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The Basics of Equine Nutrition
Carey A. Williams, Ph.D., Extension Specialist in Equine Management
FS #038  Revised: April 2004
 

Digestive System Limitations

Horses are non-ruminant herbivores (hind-gut fermentors). Their small stomach only has a capacity of 2 to 4 gallons for an average-sized 1000 lb. horse. This limits the amount of feed a horse can take in at one time.


 

Odd Things that Horses Eat

Sarah L. Ralston, VMD, Ph.D., dACVN, Department of Animal Science, Cook College, Rutgers University

Fact Sheet #062 - Reviewed 2004

Horses are adapted to a diet based primarily of forages. Their digestive systems are geared toward the digestion of high roughage feeds that change slowly (for example, sudden access to a bag of grain or lush pasture after they have eaten only dry hay for the previous 5 months is likely to result in colic).


 

Forage Substitutes for Horses

Sarah L. Ralston, VMD, Ph.D., dACVN, Department of Animal Science, Cook College, Rutgers University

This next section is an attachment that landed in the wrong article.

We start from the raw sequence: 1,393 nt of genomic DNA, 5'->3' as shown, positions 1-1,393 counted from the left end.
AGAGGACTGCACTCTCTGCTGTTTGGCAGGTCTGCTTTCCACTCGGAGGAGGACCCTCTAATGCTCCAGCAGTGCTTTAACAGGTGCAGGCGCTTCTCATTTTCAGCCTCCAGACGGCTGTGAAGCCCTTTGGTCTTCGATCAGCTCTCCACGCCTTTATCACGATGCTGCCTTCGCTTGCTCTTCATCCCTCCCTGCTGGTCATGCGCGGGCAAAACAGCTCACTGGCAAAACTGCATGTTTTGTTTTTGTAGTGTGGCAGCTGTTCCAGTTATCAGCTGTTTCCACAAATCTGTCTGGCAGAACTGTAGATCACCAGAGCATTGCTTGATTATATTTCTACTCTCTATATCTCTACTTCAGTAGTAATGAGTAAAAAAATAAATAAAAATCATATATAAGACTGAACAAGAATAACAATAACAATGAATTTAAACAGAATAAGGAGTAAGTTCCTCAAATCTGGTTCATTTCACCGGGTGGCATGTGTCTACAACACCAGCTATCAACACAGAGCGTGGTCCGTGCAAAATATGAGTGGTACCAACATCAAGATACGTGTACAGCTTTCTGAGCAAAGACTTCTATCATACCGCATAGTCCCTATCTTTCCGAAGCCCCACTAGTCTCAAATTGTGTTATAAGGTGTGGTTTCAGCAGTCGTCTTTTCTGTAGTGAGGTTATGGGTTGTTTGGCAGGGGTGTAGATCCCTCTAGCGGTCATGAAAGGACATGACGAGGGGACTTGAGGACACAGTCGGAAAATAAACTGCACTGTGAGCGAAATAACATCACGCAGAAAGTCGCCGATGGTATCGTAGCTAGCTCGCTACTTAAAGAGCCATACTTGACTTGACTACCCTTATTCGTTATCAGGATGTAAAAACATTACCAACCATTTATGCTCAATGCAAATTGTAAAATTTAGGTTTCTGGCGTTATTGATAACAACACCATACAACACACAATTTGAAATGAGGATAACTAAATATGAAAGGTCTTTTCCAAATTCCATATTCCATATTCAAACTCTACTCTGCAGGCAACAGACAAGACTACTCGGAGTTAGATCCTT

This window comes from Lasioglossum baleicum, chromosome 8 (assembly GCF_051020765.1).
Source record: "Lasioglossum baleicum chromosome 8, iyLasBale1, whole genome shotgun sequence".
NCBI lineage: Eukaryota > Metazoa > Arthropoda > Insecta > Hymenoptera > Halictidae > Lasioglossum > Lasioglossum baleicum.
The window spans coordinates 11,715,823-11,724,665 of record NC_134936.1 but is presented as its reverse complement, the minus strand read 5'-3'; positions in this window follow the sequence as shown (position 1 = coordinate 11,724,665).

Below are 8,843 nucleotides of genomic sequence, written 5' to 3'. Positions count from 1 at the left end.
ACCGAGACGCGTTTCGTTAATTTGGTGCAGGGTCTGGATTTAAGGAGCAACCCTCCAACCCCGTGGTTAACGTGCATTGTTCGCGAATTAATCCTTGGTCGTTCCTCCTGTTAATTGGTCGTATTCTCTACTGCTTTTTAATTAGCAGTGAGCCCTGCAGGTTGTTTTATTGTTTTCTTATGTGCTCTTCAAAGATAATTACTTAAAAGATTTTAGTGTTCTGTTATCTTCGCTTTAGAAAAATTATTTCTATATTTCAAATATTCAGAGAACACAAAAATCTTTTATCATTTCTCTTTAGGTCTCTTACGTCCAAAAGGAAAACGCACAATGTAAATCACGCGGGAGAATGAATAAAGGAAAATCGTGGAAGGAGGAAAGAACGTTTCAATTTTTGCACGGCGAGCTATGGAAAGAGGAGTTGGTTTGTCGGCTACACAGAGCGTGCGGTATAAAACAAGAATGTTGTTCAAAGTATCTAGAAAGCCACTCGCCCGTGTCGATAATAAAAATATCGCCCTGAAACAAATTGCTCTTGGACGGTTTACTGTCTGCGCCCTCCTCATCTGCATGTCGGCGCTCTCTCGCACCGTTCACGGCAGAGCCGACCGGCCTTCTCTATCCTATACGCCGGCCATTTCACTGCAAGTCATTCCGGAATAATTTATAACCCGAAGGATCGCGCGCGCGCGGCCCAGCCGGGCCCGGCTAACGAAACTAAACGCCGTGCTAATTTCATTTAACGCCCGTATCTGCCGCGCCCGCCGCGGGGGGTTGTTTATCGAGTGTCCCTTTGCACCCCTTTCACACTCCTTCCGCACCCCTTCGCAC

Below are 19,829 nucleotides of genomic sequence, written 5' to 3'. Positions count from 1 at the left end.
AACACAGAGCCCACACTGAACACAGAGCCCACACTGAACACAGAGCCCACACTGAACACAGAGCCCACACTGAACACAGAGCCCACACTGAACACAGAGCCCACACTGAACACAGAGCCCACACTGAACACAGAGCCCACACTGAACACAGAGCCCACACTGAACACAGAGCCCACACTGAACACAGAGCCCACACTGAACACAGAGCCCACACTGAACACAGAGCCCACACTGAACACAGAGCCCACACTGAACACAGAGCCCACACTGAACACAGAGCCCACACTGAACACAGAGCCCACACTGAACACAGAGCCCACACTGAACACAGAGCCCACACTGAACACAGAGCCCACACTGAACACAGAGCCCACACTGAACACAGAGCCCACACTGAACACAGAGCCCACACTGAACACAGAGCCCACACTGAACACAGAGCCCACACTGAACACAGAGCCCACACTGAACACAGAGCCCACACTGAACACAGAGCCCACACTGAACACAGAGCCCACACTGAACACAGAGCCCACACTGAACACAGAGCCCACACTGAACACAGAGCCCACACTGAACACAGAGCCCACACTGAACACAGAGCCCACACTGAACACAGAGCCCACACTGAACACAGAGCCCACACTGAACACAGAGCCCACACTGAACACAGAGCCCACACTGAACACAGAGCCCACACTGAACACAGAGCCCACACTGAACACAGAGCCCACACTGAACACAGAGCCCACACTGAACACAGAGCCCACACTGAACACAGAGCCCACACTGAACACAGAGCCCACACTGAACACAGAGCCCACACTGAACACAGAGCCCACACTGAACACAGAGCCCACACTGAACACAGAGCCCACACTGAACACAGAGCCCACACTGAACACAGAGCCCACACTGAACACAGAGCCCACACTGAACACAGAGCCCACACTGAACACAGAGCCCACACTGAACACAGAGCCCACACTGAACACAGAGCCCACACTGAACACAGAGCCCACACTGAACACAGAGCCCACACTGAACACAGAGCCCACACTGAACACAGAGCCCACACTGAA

Fact Sheet 073 - Reviewed 2004
 

Forages such as long stem hay and/or pasture grasses and legumes are the traditional cornerstones of horse rations. A good source of forage should comprise at least 50% of a horse’s daily intake, which would be 12 to 15 lbs of dry hay for the average adult horse.



Analysis of Feeds and Forages for Horses

Sarah L. Ralston, VMD, Ph.D., dACVN, Department of Animal Science, Cook College, Rutgers University

Fact Sheet #714 - Reviewed 2004

 

When is Feed Analysis Necessary?

Before rations can be evaluated or formulated it is necessary to know the nutrient content of the feeds used. Visual evaluation cannot accurately predict the nutrient value of a feed. Published values for feeds may be used to estimate general nutrient content of rations (NRC, 1989).


 

Performance Horse Nutrition and Notes on Conditioning

Sarah L. Ralston, VMD, Ph.D., dACVN, Department of Animal Science, Cook College, Rutgers University

Fact Sheet #752 - Reviewed 2004

 

Diets which maintain optimal body condition and performance are as varied as the type of competition expected of horses. There are however several areas that are common to all types of performance. All horses need water, energy, fiber, protein, and at least minimum levels of vitamins and minerals to maintain desired condition for performance.


Care for the Older Horse: Diet and Health
Sarah L. Ralston, VMD, Ph.D., dACVN, Department of Animal Science, Cook College, Rutgers University
Fact Sheet #759 - Reviewed 2004

When Does an Old Horse Require Special Care?